How to save with renewable energy

My Business  Written by Monique Vrey

03 November 2017

If you’re a business owner, or someone who works in the commercial or industrial space, you’ve probably thought about your energy consumption and how much it’s costing you. If you’ve had these thoughts, renewable energy and the peace of mind that goes along with it has probably popped into your mind too. We recently spoke to Justin Schmidt, Head of Renewable Energy Africa at Absa, and got him to answer all of those pressing questions around this ever-changing source of energy.

According to Schmidt, the first thing you need to know is that this technology is not as expensive as you might think, plus it will also last a lot longer.

Before we explain why it’s a cost-effective option, it’s important to define exactly what is meant by ‘renewable energy’. Schmidt explains that this is any form of energy generated through natural processes (like sunlight) that can be replenished over a period of time. In contrast, energy that depends on finite resources such as coal or gas are called non-renewable.

In recent years, renewable energy technologies have evolved at an incredible rate, with more options than ever for commercial and industrial use. “Though solar photovoltaic (PV) solutions are most widely used, you also get other energy types. This includes wind, which we don’t usually use in the commercial and industrial space, and biomass, which includes more commonly known types of energy which includes wood, biofuel or biogas.”

Schmidt adds that they haven’t seen much uptake in the last two technologies, “Then there’s also hydroelectricity, which is energy generated through water. This could be applicable to farmers with a lot of access to water (through a river or dam), not businesses in the commercial and industrial space.”

So, how do you know which of these options will give you the best results and save your business the most money in the long term? According to Schmidt, solar PV is definitely the best option if you’re looking for a long-term investment. “When we look at where the industry currently is, and where it’s going, we see a lot more applications for solar than we do for other technologies. It has been proven to work effectively, and the costs are competitive against your normal electricity bill. This doesn’t mean that the other technologies won’t work well, it’s just that solar is the most tried and tested method.”

South Africa is particularly well-situated for solar energy, explains Schmidt, “If you look at our radiation levels – the amount of sun energy you get in an area – we’re listed as third in the world. We get a lot of sunlight, which means you can produce a lot more power in a smaller area.”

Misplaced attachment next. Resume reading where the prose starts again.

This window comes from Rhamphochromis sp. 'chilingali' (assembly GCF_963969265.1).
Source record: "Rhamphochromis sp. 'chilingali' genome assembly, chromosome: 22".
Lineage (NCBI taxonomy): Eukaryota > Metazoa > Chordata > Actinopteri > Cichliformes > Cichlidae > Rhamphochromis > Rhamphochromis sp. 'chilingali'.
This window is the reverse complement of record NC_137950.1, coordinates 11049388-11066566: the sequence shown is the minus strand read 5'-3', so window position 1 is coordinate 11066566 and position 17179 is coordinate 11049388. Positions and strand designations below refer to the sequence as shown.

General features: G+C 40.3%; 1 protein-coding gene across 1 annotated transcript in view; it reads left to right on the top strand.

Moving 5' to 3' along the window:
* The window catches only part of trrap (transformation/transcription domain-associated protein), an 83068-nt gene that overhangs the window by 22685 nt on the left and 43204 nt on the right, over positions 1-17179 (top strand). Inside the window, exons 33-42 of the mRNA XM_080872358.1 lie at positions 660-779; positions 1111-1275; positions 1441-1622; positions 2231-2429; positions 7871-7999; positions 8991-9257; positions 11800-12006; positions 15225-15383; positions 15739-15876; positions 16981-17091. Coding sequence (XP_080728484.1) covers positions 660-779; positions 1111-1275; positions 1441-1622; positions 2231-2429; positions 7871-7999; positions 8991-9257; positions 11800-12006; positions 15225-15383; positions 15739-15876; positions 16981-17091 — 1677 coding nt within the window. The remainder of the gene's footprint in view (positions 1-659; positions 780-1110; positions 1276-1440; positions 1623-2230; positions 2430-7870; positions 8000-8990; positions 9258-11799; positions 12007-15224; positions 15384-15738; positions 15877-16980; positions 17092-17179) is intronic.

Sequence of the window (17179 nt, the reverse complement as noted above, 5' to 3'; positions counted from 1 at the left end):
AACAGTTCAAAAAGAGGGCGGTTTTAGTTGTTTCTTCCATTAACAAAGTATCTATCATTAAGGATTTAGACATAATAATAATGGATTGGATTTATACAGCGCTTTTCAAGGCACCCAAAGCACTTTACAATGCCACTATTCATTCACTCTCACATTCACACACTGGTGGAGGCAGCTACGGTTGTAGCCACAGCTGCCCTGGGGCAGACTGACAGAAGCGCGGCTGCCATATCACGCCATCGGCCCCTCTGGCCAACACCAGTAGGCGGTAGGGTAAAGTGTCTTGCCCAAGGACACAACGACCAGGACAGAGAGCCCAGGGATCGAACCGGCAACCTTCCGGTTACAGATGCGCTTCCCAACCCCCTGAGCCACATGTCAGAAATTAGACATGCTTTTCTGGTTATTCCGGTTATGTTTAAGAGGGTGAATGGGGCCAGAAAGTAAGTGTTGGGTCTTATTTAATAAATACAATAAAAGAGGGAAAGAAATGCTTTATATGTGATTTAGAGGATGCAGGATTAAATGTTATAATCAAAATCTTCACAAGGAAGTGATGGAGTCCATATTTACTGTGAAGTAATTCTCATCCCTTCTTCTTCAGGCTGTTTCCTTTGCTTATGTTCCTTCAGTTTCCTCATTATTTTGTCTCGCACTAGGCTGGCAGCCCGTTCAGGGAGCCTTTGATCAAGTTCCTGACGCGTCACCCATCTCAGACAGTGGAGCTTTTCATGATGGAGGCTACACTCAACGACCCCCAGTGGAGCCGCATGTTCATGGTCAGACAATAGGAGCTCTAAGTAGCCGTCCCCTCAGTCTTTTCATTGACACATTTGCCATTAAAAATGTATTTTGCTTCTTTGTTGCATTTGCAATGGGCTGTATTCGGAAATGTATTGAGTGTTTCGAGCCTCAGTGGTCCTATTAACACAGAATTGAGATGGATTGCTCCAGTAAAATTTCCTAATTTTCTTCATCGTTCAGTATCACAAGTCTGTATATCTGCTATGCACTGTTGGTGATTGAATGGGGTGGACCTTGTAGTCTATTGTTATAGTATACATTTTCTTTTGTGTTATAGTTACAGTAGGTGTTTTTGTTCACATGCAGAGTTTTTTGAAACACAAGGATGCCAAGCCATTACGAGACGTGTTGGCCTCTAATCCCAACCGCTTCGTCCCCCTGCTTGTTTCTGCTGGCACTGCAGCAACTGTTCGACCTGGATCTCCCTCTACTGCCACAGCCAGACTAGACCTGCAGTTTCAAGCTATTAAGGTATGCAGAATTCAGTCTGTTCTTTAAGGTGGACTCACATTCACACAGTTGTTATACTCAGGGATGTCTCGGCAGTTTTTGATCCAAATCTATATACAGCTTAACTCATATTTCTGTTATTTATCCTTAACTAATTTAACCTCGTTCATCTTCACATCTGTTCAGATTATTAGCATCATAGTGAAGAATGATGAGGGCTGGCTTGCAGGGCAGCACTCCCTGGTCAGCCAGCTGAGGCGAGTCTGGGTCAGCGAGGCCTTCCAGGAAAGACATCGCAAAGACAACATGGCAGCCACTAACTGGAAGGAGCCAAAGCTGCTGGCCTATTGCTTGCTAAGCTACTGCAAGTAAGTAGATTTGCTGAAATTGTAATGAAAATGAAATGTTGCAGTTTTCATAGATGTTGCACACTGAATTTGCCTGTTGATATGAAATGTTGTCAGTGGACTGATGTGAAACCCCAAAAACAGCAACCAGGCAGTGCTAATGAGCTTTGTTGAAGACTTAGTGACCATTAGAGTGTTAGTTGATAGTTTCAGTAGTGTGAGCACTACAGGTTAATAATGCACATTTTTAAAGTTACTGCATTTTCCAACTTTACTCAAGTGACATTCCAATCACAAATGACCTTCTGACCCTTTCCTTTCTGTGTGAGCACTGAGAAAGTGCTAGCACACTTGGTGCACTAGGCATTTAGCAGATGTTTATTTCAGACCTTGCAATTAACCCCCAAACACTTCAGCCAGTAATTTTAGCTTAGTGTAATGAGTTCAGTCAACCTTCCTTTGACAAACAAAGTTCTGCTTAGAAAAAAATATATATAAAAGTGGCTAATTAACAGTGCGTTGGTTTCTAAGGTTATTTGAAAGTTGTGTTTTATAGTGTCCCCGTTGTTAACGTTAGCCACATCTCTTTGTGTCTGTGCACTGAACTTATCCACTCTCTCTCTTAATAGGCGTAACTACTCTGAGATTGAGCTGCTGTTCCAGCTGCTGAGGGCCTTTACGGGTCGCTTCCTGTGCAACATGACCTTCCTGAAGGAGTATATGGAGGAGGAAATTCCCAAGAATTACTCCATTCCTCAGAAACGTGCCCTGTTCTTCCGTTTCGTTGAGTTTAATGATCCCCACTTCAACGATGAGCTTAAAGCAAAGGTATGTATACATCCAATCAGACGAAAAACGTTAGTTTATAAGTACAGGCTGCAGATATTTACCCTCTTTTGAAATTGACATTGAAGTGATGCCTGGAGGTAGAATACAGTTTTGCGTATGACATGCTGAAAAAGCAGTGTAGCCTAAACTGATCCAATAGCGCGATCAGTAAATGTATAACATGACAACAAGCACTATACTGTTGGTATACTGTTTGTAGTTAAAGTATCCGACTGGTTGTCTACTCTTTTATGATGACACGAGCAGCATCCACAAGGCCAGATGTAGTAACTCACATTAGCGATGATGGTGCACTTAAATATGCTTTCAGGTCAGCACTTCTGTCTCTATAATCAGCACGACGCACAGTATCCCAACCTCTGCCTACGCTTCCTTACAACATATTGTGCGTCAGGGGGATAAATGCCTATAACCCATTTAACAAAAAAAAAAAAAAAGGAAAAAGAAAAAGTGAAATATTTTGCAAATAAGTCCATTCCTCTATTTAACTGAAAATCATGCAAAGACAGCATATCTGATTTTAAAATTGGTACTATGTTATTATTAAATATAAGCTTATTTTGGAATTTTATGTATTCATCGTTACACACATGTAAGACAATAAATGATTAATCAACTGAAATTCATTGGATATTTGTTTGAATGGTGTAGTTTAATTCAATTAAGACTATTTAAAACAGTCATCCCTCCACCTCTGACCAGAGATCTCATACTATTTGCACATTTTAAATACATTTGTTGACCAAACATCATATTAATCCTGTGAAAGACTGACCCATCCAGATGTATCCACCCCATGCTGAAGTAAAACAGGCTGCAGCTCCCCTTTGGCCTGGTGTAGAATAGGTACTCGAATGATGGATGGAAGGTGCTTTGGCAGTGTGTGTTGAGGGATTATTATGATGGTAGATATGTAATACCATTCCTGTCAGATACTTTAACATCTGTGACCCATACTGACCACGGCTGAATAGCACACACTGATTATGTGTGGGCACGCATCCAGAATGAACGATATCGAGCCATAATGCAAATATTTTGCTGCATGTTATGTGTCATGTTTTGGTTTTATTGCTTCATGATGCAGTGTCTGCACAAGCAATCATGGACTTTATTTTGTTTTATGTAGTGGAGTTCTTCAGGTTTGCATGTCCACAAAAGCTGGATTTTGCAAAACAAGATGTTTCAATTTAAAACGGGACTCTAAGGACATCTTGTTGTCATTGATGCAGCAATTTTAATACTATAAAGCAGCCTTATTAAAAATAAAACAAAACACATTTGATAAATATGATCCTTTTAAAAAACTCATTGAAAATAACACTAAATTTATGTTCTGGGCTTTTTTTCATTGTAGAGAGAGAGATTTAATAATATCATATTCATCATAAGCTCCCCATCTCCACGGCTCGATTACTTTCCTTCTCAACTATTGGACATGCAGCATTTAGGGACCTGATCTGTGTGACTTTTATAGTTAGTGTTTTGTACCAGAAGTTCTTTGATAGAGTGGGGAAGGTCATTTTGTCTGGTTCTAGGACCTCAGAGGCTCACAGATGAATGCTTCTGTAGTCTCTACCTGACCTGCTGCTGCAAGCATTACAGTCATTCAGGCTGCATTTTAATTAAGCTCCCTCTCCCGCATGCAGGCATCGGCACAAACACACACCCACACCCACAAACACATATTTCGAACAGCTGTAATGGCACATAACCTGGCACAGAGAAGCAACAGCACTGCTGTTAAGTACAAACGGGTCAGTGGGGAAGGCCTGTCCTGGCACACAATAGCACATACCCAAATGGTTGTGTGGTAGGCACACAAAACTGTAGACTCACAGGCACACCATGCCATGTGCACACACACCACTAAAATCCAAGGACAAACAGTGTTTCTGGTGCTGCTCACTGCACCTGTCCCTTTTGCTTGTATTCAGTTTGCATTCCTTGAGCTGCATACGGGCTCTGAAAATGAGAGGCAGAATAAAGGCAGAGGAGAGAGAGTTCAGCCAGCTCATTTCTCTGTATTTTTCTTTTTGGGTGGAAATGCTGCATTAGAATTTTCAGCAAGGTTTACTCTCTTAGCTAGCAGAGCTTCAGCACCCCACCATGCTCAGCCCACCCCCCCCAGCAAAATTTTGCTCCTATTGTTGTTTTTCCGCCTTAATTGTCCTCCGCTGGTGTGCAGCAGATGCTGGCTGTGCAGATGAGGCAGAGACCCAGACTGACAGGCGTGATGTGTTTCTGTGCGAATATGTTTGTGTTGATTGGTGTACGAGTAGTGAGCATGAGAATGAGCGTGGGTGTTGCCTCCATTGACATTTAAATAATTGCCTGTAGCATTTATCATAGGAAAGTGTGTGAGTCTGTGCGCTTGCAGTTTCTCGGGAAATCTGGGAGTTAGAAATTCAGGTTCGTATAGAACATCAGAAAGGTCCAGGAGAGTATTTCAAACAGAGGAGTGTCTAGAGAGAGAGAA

Still unsure whether your business should go solar or not? Here are a few additional pros and cons to help you make the decision:


  • The technology is tried and tested and has been massively improved over the past few years.
  • Over the past few years, the price of solar panels has decreased in leaps and bounds.
  • Climate change is affecting rainfall and climate around us. The more we move toward renewable energy sources, the more we’re able to take strain off the environment.
  • The Treasury has introduced tax incentives (section 12B) to allow for solar PV installations less than 1 Megawatt to be depreciated in the first year. This benefits the cash flows of the project and helps you pay off this technology a lot quicker.
  • Most solar panels have warranties of seven years on the actual hardware and performance warranties of up to 25 years. If properly installed and maintained (through an operation and maintenance contract), this technology will last for a long time.


  • There is currently some uncertainty around particular renewable energy rules and regulations that have not yet been signed off. However, once the draft regulations on Small Scale Embedded Generation in South Africa is passed, renewable energy for installations less than 1 Megawatt will gain traction thanks to the greater certainty on issues like licencing, banking, and so forth. Companies will begin to utilise solar power and other forms of renewable energy as a long-term asset. The industry itself is already working to overcome the uncertainty through initiatives like the PV Green Card, which was launched by the South African Photovoltaic Industry Association (SAPVIA) on 26 May. This illustrates the commitment of the industry in introducing standards that will move the country forward on its renewable energy journey by ensuring compliance of solar PV installers. Many municipalities are also pro-renewable energy and have developed rules and regulations around this.
  • If your business requires power usage 24 hours a day and doesn’t follow the sun’s production schedule, depending solely on this technology probably won’t work for you as the cost of batteries may be prohibitive.

According to Schmidt, his department has seen more and more customers who are interested in renewable energy, “That’s why we continue to research the other technologies, so that we can introduce customers to the right suppliers and ultimately help them fund these projects. We want to enable our customers on this journey.”

If you want to know more, read our blog post on renewable energy’s benefits in winter, or give us a call on 08600 08600.

Disclaimer: The advice contained on this blog is for general purposes only and does not take into account individual circumstances, objectives or financial needs. Accordingly, readers are advised to seek appropriate advice from licensed professionals prior to making any investment, or taking up a financial product or service.